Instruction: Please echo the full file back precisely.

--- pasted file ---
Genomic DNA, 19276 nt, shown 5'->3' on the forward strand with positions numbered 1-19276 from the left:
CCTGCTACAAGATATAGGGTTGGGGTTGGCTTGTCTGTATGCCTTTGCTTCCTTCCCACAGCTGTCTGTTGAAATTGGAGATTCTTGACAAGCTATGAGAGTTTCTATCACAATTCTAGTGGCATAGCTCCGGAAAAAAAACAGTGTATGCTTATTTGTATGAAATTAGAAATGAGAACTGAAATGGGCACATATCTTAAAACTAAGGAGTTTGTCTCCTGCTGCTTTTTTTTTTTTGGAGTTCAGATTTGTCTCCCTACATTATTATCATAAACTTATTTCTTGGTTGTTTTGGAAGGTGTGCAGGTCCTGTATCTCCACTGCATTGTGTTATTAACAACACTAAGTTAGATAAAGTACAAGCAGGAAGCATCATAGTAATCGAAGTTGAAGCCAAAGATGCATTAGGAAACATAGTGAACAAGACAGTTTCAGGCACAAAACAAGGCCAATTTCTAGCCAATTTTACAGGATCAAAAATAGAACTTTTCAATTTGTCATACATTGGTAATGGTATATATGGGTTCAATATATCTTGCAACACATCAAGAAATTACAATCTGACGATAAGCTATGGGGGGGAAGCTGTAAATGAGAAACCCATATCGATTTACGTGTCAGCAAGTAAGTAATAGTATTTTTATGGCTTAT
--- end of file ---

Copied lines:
Genomic DNA, 19276 nt, shown 5'->3' on the forward strand with positions numbered 1-19276 from the left:
CCTGCTACAAGATATAGGGTTGGGGTTGGCTTGTCTGTATGCCTTTGCTTCCTTCCCACAGCTGTCTGTTGAAATTGGAGATTCTTGACAAGCTATGAGAGTTTCTATCACAATTCTAGTGGCATAGCTCCGGAAAAAAAACAGTGTATGCTTATTTGTATGAAATTAGAAATGAGAACTGAAATGGGCACATATCTTAAAACTAAGGAGTTTGTCTCCTGCTGCTTTTTTTTTTTTGGAGTTCAGATTTGTCTCCCTACATTATTATCATAAACTTATTTCTTGGTTGTTTTGGAAGGTGTGCAGGTCCTGTATCTCCACTGCATTGTGTTATTAACAACACTAAGTTAGATAAAGTACAAGCAGGAAGCATCATAGTAATCGAAGTTGAAGCCAAAGATGCATTAGGAAACATAGTGAACAAGACAGTTTCAGGCACAAAACAAGGCCAATTTCTAGCCAATTTTACAGGATCAAAAATAGAACTTTTCAATTTGTCATACATTGGTAATGGTATATATGGGTTCAATATATCTTGCAACACATCAAGAAATTACAATCTGACGATAAGCTATGGGGGGGAAGCTGTAAATGAGAAACCCATATCGATTTACGTGTCAGCAAGTAAGTAATAGTATTTTTATGGCTTAT